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Date: 6/18/05 SOP Number: 0001 Developed By: University Department of Safety and Health

Effective: 6/18/05 Review Date: 6/18/06

Standard Operating Procedure For Chlorine Gas

Purpose The purpose of this document is to provide standard operating procedures for laboratory personnel when working with chlorine gas. Overview Chlorine is a toxic, corrosive gas that can cause severe burns if inhaled or upon skin contact. It is a greenish-yellow nonflammable liquefied compressed gas packaged in cylinders under its own pressure. Inhalation may cause coughing, choking, nausea, vomiting, headache, dizziness, difficulty breathing, and delayed pulmonary edema, which can be fatal. Chlorine can be detected by its odor below the permissible limit; however, because of olfactory fatigue odor may not always provide adequate warning of the harmful concentrations of this substance. Chlorine is an oxidizer and will support combustion. Products of combustion are toxic. Standard Operating Procedures (SOP) Hazard Communication Labeling Laboratory entrance door must have a label that states the following: DANGER! Chlorine Gas Inhalation Hazard Authorized Personnel Only Material Safety Data Sheets (MSDS)/Training 1. Review material safety data sheets (MSDS) prior to working with chlorine gas. MSDS must be posted on or near the chlorine gas cylinder(s) accompanied with this SOP. 2. Emergency spill and safe handling training must be performed prior to working with chlorine gas. Training will be documented. Contact the department chemical hygiene officer (CHO) to schedule training.

Handling 1. All work with chlorine should be conducted in a working chemical fume hood to prevent exposure by inhalation (if feasible). 2. Proper personal protection equipment should be worn at all times to prevent eye and skin contact (i.e. safety glasses; splash shields; gloves; laboratory coat/apron). 3. No work with chlorine gas will be performed alone. A second person familiar with the dangers and emergency procedures for handling chlorine must be present at all times within the laboratory while operations with chlorine gas are being carried out. 4. Do not drag, roll, slide or drop cylinder. Use a suitable hand truck for cylinder movement. Never attempt to lift a cylinder by its cap. 5. Secure cylinders at all times while in use. 6. Only use chlorine gas approved regulators and valves. Consult you gas supplier for approved regulators and valves. 7. Once cylinder has been connected to process, open valve slowly and carefully. If experiencing difficulty operating cylinder valve, discontinue use and contact supplier. Forced freeing of frozen or corroded valve should NOT be attempted. 8. Regulators and valves should be kept free of moisture. Most metals are corroded by chlorine in presence of moisture. Purge system with dry inert gas (e.g. helium or nitrogen) before this product is introduced and when system is out of service. 9. Carbon steel, stainless steel, Monel or copper are suitable materials for regulators and valves for use when no moisture is present. Hastelloy, platinum or gold offer good resistance to corrosion when moisture is present. Kel-F or Teflon are the preferred gasket materials. 10. Pressure requirements should be considered when selecting materials and designing systems. Storage 1. Store cylinders in a well ventilated, secure area, protected from the weather. 2. Cylinders of chlorine should be stored in locations appropriate for compressed gas storage and separated from incompatible compounds such as hydrogen, acetylene, ammonia and flammable materials. 3. Cylinders must be stored upright with valve outlet seals and valve protection caps in place. 4. Do not allow storage temperature to exceed 125 degrees F. 5. Store cylinders away from heavily traveled areas and emergency exits. 6. Visually inspect cylinders on a routine basis, at least weekly, for any indication of leakage or other problems.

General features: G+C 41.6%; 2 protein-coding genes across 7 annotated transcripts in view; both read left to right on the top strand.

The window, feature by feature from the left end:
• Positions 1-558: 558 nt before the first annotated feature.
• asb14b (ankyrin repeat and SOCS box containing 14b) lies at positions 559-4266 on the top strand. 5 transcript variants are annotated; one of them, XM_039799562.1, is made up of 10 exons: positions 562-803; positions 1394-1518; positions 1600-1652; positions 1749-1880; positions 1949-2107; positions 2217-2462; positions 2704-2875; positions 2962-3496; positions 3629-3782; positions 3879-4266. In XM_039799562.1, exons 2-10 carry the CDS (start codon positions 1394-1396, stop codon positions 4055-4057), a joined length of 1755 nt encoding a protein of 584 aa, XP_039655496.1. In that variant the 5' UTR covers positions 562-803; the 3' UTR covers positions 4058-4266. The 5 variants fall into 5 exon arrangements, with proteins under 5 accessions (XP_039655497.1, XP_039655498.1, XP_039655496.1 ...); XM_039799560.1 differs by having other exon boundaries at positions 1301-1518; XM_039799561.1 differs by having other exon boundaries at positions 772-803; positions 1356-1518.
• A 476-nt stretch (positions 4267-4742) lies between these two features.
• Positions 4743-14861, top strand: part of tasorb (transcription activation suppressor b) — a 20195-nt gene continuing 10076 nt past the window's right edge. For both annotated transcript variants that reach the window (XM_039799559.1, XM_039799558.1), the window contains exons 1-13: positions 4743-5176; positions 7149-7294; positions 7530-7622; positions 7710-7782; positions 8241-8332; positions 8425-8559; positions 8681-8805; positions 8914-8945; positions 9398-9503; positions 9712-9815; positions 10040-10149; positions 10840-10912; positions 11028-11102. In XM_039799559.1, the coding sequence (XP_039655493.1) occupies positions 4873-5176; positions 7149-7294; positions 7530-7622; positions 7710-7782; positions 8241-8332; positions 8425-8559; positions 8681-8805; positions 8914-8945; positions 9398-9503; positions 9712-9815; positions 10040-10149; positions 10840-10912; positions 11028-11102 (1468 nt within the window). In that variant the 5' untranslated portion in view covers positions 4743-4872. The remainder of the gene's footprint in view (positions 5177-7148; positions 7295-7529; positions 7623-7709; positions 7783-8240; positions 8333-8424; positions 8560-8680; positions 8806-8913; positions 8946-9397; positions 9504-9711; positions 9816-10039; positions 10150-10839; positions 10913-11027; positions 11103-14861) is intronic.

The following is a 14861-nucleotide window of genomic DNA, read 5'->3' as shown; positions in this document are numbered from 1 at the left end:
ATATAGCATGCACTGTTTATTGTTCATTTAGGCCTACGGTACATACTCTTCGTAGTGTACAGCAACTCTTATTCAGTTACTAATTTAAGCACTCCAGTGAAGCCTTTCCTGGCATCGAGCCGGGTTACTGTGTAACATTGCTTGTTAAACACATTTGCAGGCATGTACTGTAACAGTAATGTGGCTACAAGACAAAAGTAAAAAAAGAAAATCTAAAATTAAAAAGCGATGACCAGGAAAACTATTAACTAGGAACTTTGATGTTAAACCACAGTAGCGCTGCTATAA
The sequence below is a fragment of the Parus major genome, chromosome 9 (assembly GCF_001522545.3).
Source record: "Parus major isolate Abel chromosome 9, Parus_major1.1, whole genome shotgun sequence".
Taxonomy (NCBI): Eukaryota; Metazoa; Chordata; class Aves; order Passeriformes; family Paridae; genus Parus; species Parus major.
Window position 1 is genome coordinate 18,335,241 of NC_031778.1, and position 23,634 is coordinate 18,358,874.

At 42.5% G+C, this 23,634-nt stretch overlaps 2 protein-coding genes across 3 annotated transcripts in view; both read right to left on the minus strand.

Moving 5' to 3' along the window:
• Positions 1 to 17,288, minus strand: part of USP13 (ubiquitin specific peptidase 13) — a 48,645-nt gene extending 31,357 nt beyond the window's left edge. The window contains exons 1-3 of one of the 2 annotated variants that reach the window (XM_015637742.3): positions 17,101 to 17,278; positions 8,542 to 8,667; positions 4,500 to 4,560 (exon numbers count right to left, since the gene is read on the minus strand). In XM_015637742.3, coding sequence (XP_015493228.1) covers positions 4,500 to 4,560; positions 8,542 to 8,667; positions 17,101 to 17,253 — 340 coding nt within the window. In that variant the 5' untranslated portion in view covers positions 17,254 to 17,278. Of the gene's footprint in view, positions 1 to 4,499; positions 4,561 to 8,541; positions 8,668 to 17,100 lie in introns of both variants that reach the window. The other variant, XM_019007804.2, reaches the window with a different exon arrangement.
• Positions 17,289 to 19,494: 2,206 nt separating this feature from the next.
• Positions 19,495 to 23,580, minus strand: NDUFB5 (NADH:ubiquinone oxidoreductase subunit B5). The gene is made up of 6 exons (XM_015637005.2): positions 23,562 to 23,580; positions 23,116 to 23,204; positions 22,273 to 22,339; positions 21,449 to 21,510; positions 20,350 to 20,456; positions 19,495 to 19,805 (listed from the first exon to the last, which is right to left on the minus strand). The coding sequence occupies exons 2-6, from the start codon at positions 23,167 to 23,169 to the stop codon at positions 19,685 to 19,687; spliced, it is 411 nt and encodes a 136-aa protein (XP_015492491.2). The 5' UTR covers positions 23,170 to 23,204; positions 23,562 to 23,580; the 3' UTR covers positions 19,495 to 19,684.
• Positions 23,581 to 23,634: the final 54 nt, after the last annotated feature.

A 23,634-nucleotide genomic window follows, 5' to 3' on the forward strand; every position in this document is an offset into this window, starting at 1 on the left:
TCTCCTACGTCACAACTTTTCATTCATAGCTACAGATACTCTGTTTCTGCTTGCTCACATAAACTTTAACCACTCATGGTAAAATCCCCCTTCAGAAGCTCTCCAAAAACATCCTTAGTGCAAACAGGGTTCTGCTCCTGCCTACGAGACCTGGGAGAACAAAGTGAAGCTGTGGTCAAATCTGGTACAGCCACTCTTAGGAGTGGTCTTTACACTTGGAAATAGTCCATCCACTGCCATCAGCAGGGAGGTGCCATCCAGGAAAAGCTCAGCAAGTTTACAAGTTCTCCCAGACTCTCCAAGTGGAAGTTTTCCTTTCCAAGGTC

Emergency Procedures 1. In case of accidental release of chlorine gas, such as a leaking cylinder, turn off all ignition sources (if time permits), evacuate the area immediately and close the door. Implement emergency spill response plan immediately. At Drexel University contact security x 2222 or at Hahnemann University contact the emergency operator x 80. 2. In the event of skin contact, immediately wash with soap and water and remove contaminated clothing. 3. In the case of eye contact, promptly wash with copious amounts of water for 15 minutes. Call 9-911 for immediate medical attention. 4. If chlorine is inhaled, remove to fresh air and call 9-911 for immediate medical attention. 5. The back up safety person, after making sure that the affected laboratory worker is capable of washing the affected area, should dial 9-911 immediately. After arranging immediate transport of the affected individual to the hospital, alert security (Drexel x 2222 or Hahnemann x 80). Provide security with all information pertaining to the accident. 6. The MSDS sheet for chlorine gas should be brought to the hospital to aid in treatment. Leak Detection 1. The system should be carefully leak-tested prior to introduction of chlorine into the system, periodically thereafter, and after any maintenance or modifications to the system which could affect its integrity. 2. Chlorine leaks may be detected by passing a rag dampened with aqueous ammonia over the system. White fumes indicate escaping chlorine gas. Appropriate personal protection equipment must be worn when testing for leaks. If leak is detected implement the emergency procedures as state above. 3. Atmospheric monitoring equipment with audible alarms must be installed to alert laboratory personnel of a possible chlorine gas release. The fixed detector should be place near the system to provide accurate readings. The alarm should be loud enough so that it will alert laboratory personnel upon entering the room.